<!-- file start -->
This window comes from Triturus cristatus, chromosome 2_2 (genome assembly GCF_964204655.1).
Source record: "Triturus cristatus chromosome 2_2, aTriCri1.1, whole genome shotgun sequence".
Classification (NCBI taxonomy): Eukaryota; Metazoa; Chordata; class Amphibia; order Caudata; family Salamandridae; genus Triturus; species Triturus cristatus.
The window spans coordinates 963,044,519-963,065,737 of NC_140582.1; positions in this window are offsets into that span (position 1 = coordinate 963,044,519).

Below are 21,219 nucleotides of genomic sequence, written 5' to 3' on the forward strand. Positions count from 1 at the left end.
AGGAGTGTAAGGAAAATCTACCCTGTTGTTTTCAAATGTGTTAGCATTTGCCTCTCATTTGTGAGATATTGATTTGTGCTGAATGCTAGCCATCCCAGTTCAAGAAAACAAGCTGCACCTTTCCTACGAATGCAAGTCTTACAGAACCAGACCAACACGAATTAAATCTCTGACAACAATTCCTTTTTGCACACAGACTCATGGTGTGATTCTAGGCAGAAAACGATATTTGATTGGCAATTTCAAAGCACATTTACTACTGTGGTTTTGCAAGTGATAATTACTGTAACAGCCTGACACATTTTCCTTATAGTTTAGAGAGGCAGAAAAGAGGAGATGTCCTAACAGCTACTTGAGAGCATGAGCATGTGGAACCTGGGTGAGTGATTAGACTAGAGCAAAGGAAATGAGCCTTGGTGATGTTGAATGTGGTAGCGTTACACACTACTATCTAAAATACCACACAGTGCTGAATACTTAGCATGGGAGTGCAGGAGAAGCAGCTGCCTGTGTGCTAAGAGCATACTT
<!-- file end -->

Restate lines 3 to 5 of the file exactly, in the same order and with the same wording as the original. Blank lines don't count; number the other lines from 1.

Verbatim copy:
Classification (NCBI taxonomy): Eukaryota; Metazoa; Chordata; class Amphibia; order Caudata; family Salamandridae; genus Triturus; species Triturus cristatus.
The window spans coordinates 963,044,519-963,065,737 of NC_140582.1; positions in this window are offsets into that span (position 1 = coordinate 963,044,519).

Below are 21,219 nucleotides of genomic sequence, written 5' to 3' on the forward strand. Positions count from 1 at the left end.